According to the textbook, the site features a central plaza dominated by the Castillo, a Temple of the Warriors, The temple of Kukulcan, and a stepped pyramid about 75 feet high. The proposition of seeing these ruins up close is very exciting to me especially fresh off taking this course. These are some massive structures that I am excited to see first hand and try to visualize the construction process that went into constructing not only the individual buildings but the complex as a whole. I have always been curious about the motivations of the cultures that build huge temples and hopefully my trip to Chichen Itza will uncover a few of these mysteries.

The picture at the top of the blog is showing the serpent effect on the side of the Northeast staircase of the Castillo. This only occurs on the autumn and vernal equinox when the sun strikes the side of the pyramid at the right angle. As the sun sets it makes the design look like a snake moving down the side of the stairs, which has the head of a serpent at the base. This speaks to the astounding ability of the Mayans to track celestial movement and even construct temples that use the movement of the sun to create moving artwork.

Monte Verde

As I browsed the list of possible sites for the great discoveries project I came across Monte Verde, which I recognized as a site discussed in the textbook. Monte Verde is potentially the oldest known settlement on either of the american continents, dating back to 12,200 BC. It is located in northern Chile and was excavated by Tom Dillehay. It was initially discovered in 1975, and is estimated to be about 1000 years older than the next oldest site. I find it interesting that one of the oldest known settlements in the Americas is in the southern hemisphere. The textbook says that people came to the Americas from asia over the Bering strait land bridge. It would seem if this was the case that the first settlements would be in Alaska or the northwest regions of Canada and the U.S. Perhaps discoveries have not yet been made here due to the hostile environment. The fact that these first Americans appear in the Southern hemisphere is perplexing in this context. These people would have migrated south along the west coast of the continent because apparently this region was not entirely buried under glaciers. So it makes sense that there is a settlement in Chile, but many other sites have been found in central america and mexico and the southwest U.S. are not as old as Monte Verde. One possible explanation is that the people who came from asia were a seafaring culture, similar to the native cultures living in this part of the world today. Their extensive marine knowledge could have enabled them to travel primarily by sea down the west coast rather than on land, which would have been easier. There is also proof that sea levels have risen by as much as 200 feet from the time when the migration occurred, potentially submerging other sites under water that would mark the progression of the migration down the west coast.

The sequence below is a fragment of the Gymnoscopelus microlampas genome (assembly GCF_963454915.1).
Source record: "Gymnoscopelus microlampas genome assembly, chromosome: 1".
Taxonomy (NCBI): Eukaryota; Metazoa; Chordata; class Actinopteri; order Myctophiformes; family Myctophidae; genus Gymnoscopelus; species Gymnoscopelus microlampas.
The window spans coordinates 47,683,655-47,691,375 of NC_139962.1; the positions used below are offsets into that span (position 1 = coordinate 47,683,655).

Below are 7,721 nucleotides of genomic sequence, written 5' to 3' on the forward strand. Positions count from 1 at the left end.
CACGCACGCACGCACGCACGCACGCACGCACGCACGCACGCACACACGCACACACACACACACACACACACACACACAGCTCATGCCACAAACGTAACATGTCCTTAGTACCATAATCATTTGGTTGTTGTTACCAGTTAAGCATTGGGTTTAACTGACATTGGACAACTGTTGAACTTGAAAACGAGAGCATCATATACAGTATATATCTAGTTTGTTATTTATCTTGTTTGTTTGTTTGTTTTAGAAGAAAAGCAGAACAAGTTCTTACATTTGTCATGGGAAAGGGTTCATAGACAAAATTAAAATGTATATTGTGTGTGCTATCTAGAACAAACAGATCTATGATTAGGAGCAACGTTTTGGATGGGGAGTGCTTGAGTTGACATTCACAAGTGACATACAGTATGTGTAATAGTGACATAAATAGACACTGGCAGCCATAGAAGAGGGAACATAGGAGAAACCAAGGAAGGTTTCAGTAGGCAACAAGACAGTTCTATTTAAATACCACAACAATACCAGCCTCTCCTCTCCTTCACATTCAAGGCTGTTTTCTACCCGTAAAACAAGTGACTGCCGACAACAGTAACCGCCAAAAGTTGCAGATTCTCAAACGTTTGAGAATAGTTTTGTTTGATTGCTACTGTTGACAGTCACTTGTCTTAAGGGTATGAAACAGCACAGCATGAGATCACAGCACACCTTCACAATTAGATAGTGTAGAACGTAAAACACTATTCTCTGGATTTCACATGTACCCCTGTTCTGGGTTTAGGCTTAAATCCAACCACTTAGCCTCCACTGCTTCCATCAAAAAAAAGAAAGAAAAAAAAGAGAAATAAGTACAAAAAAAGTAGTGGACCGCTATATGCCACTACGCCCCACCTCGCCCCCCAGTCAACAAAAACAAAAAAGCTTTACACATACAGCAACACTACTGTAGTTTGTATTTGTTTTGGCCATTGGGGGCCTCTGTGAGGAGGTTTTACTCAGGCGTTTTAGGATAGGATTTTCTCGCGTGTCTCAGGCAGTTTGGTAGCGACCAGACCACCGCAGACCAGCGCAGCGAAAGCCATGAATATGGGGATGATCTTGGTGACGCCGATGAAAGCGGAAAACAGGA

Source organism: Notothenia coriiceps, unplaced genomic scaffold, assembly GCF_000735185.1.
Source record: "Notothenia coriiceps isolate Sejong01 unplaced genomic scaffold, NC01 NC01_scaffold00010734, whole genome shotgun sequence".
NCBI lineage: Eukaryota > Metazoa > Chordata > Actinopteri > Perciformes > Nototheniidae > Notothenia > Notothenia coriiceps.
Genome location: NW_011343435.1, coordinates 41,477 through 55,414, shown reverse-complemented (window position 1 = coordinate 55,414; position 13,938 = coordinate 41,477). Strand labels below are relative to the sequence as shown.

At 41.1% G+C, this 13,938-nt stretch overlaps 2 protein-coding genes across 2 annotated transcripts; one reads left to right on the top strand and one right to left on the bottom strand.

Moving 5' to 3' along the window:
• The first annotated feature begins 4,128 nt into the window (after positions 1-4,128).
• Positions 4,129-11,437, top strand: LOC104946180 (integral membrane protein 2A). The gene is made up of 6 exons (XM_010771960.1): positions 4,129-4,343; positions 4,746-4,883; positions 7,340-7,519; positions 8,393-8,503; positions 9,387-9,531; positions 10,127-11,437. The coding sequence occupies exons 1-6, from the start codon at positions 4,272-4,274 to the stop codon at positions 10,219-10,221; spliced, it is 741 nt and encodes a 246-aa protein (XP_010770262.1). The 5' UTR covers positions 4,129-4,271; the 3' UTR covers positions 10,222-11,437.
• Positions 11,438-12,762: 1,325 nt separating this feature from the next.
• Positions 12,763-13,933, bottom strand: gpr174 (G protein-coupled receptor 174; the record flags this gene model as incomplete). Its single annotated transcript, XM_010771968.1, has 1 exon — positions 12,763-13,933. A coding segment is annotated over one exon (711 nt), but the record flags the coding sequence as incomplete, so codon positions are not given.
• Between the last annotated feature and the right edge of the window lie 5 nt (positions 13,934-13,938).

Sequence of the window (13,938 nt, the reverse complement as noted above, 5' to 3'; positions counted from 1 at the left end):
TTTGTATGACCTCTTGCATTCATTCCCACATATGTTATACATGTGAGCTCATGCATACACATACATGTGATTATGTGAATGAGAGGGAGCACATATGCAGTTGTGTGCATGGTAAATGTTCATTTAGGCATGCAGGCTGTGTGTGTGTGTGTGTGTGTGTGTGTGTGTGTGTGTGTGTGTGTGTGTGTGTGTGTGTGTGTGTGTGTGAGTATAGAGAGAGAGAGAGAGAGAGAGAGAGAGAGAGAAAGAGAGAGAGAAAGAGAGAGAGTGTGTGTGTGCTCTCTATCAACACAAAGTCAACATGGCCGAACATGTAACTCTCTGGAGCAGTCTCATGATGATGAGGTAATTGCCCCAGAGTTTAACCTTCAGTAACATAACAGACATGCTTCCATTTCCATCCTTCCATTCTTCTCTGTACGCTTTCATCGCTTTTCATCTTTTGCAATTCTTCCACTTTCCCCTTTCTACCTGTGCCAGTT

The Clovis people are the first designated culture to settle the Americas, with sites dating back to 11,200 BC. They are found in North and Central America and are named after the town in New Mexico in which the first site was discovered. These are the most likely candidates connected with the site at Monte Verde, even though the sites are as much as 1000 years apart. 

There is apparently one site in Alaska that may link American settlement as far back as 11,800 BC. It is not conclusive however due to the minimal amount of material at the site. 


King Herod

When Israel is discussed in the news today it is usually in reference to the conflict between Arabs and Jews over the right to inhabit the region. This political issue has almost always taken precedence over the profound historical and archaeological significance of this region. As someone who has been fortunate enough to travel to Israel a few times, I have always been fascinated by the ancient architecture and in turn archaeology of many sites around the country.

One name you become familiar with quickly when looking at ancient Israeli architecture is King Herod, who built many structures there. King Herod lived from approximately 74 – 4 BC and was a ruler under Roman authority over the region that today is known as Israel. Some of his famous projects were, expanding the second temple on the temple mount in Jerusalem, the massive port complex at Caesarea, and the fortress atop Mount Masada overlooking the Dead Sea.